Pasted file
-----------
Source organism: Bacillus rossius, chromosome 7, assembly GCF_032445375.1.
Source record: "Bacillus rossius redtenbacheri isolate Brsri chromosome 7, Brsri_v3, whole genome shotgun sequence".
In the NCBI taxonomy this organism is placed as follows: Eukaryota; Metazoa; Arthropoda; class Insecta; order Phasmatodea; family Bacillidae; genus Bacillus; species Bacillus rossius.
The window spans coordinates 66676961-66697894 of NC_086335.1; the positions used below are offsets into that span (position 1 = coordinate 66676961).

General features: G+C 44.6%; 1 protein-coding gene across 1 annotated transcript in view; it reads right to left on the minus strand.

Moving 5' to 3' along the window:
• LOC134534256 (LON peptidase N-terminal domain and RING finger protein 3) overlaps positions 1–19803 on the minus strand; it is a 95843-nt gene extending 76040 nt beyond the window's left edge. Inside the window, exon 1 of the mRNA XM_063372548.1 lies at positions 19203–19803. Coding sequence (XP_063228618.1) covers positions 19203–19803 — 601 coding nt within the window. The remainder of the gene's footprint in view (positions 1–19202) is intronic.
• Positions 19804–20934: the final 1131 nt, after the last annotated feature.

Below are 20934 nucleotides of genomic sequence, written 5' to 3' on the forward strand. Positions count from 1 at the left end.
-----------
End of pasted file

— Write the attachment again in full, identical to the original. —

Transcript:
Source organism: Bacillus rossius, chromosome 7, assembly GCF_032445375.1.
Source record: "Bacillus rossius redtenbacheri isolate Brsri chromosome 7, Brsri_v3, whole genome shotgun sequence".
In the NCBI taxonomy this organism is placed as follows: Eukaryota; Metazoa; Arthropoda; class Insecta; order Phasmatodea; family Bacillidae; genus Bacillus; species Bacillus rossius.
The window spans coordinates 66676961-66697894 of NC_086335.1; the positions used below are offsets into that span (position 1 = coordinate 66676961).

General features: G+C 44.6%; 1 protein-coding gene across 1 annotated transcript in view; it reads right to left on the minus strand.

Moving 5' to 3' along the window:
• LOC134534256 (LON peptidase N-terminal domain and RING finger protein 3) overlaps positions 1–19803 on the minus strand; it is a 95843-nt gene extending 76040 nt beyond the window's left edge. Inside the window, exon 1 of the mRNA XM_063372548.1 lies at positions 19203–19803. Coding sequence (XP_063228618.1) covers positions 19203–19803 — 601 coding nt within the window. The remainder of the gene's footprint in view (positions 1–19202) is intronic.
• Positions 19804–20934: the final 1131 nt, after the last annotated feature.

Below are 20934 nucleotides of genomic sequence, written 5' to 3' on the forward strand. Positions count from 1 at the left end.